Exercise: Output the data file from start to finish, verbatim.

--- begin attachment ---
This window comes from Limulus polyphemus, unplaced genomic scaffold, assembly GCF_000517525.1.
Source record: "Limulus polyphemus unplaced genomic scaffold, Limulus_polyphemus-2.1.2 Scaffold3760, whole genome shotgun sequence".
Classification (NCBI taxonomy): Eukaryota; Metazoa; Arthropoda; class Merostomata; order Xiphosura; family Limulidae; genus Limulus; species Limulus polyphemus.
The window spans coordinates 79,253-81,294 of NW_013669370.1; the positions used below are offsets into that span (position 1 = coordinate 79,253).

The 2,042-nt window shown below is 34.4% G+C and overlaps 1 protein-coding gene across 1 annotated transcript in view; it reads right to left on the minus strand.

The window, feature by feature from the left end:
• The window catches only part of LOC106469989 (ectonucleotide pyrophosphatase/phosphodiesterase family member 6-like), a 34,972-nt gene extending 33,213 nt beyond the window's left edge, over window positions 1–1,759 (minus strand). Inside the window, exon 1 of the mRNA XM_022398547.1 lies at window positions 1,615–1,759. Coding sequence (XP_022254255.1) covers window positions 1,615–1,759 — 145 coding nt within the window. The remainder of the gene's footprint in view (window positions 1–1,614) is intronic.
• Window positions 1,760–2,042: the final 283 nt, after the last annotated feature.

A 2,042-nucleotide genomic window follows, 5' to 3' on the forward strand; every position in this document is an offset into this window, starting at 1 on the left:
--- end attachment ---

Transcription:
This window comes from Limulus polyphemus, unplaced genomic scaffold, assembly GCF_000517525.1.
Source record: "Limulus polyphemus unplaced genomic scaffold, Limulus_polyphemus-2.1.2 Scaffold3760, whole genome shotgun sequence".
Classification (NCBI taxonomy): Eukaryota; Metazoa; Arthropoda; class Merostomata; order Xiphosura; family Limulidae; genus Limulus; species Limulus polyphemus.
The window spans coordinates 79,253-81,294 of NW_013669370.1; the positions used below are offsets into that span (position 1 = coordinate 79,253).

The 2,042-nt window shown below is 34.4% G+C and overlaps 1 protein-coding gene across 1 annotated transcript in view; it reads right to left on the minus strand.

The window, feature by feature from the left end:
• The window catches only part of LOC106469989 (ectonucleotide pyrophosphatase/phosphodiesterase family member 6-like), a 34,972-nt gene extending 33,213 nt beyond the window's left edge, over window positions 1–1,759 (minus strand). Inside the window, exon 1 of the mRNA XM_022398547.1 lies at window positions 1,615–1,759. Coding sequence (XP_022254255.1) covers window positions 1,615–1,759 — 145 coding nt within the window. The remainder of the gene's footprint in view (window positions 1–1,614) is intronic.
• Window positions 1,760–2,042: the final 283 nt, after the last annotated feature.

A 2,042-nucleotide genomic window follows, 5' to 3' on the forward strand; every position in this document is an offset into this window, starting at 1 on the left: